- Choose text colour that contrasts against backgrounds and photos. Users with visual impairments will miss essential information if the contrast is too low
- Allow all interactive elements such as buttons, menus and links to be visible when hovering with a mouse. This improves the ease of navigation for all users
- Use gradients and colour fill over images to improve the visibility of interactive elements like buttons and forms
- Resist using fluoro colours as a quick fix. These can be just as challenging to read as insufficient contrast, with some users needing to reduce contrast to improve readability
- Avoid placing key elements over photos. The varied colours of photos will make it harder to achieve the required contrast and can be hard to read for some individuals. This is particularly important if your primary goal is to generate enquiries
The image shows the use of an enquiry form over a background and the role contrast plays in readability.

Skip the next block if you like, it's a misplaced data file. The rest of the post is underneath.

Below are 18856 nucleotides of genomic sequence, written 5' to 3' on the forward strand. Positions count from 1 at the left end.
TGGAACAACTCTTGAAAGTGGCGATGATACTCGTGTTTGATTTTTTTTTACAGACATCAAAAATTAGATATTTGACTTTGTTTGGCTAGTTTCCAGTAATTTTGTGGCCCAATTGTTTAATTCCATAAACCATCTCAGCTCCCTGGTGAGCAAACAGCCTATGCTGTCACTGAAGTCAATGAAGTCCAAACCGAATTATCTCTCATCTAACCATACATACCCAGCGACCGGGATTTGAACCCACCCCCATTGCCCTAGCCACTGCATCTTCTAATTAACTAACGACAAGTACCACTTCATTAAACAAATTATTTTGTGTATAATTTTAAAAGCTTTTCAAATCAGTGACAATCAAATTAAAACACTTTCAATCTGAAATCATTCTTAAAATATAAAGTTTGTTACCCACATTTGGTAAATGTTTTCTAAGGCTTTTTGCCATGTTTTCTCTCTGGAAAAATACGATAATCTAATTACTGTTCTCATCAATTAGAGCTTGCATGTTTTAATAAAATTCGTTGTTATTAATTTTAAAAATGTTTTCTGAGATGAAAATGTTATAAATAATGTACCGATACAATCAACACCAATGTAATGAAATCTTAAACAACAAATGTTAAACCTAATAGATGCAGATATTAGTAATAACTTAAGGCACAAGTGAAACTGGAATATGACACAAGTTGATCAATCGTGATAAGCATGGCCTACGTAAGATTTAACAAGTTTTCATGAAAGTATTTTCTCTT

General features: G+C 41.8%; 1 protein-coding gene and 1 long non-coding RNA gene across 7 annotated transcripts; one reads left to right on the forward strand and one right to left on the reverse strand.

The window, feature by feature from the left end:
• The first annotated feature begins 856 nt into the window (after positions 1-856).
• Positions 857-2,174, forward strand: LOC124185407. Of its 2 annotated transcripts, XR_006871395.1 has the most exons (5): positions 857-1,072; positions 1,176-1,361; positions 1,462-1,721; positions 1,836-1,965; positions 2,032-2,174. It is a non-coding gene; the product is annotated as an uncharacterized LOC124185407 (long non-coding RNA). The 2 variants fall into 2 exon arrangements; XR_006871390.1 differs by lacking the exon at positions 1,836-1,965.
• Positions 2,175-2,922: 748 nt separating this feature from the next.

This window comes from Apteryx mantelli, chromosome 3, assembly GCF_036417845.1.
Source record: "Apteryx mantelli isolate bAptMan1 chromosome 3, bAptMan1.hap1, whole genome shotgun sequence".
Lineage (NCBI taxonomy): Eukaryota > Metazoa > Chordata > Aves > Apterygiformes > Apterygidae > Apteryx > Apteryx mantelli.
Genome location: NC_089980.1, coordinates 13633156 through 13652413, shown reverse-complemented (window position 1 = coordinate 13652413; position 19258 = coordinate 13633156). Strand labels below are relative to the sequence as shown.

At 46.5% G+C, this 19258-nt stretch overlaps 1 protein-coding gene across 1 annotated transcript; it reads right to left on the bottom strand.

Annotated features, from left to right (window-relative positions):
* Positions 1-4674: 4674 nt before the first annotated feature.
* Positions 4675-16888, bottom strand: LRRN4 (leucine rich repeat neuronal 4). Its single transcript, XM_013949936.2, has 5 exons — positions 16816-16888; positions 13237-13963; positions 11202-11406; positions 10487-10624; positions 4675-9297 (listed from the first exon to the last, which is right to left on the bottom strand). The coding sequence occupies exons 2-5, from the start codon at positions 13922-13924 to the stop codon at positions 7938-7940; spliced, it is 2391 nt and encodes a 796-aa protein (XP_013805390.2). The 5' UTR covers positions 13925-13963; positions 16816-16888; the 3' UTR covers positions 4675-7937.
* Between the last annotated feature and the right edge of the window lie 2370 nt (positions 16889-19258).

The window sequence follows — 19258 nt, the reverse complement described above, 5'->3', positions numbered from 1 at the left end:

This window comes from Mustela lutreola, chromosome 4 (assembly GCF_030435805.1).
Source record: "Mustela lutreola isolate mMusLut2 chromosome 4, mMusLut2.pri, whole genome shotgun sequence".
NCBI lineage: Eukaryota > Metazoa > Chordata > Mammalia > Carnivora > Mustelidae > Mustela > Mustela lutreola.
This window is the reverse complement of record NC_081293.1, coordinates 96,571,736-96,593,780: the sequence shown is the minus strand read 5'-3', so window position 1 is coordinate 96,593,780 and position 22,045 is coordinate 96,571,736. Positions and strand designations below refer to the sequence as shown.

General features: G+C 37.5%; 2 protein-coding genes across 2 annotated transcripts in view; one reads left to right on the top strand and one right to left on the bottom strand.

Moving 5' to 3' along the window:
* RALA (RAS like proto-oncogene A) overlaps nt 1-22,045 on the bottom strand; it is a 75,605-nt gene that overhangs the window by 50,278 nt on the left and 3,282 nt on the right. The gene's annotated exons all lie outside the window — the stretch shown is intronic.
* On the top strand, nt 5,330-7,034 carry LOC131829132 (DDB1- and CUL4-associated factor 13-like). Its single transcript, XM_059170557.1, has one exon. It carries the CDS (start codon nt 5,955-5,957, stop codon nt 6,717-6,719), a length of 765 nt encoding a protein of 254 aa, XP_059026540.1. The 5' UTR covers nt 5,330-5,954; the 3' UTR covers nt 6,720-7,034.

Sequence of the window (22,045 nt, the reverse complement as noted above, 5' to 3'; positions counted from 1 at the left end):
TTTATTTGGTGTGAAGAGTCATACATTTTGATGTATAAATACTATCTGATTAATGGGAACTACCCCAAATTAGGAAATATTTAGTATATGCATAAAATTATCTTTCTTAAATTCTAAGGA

Keyboard accessibility allows access to all the resources on a website with a keyboard (assistive and conventional). Many individuals rely on devices other than a mouse to navigate a website. With keyboard navigation, you’re providing users with access to all the important information on your website.
The path your visitors take determines their experience and your results. If the primary goal is for visitors to your site to book appointments, your calendar should be prioritised over a lower level goal such as a link to a blog article.
- Test your website, making sure all links, buttons and menus can be accessed using your TAB key
- Give your keyboard navigation an obvious highlight to allow the user to keep track of where they are up to (be sure to apply contrast principles here too)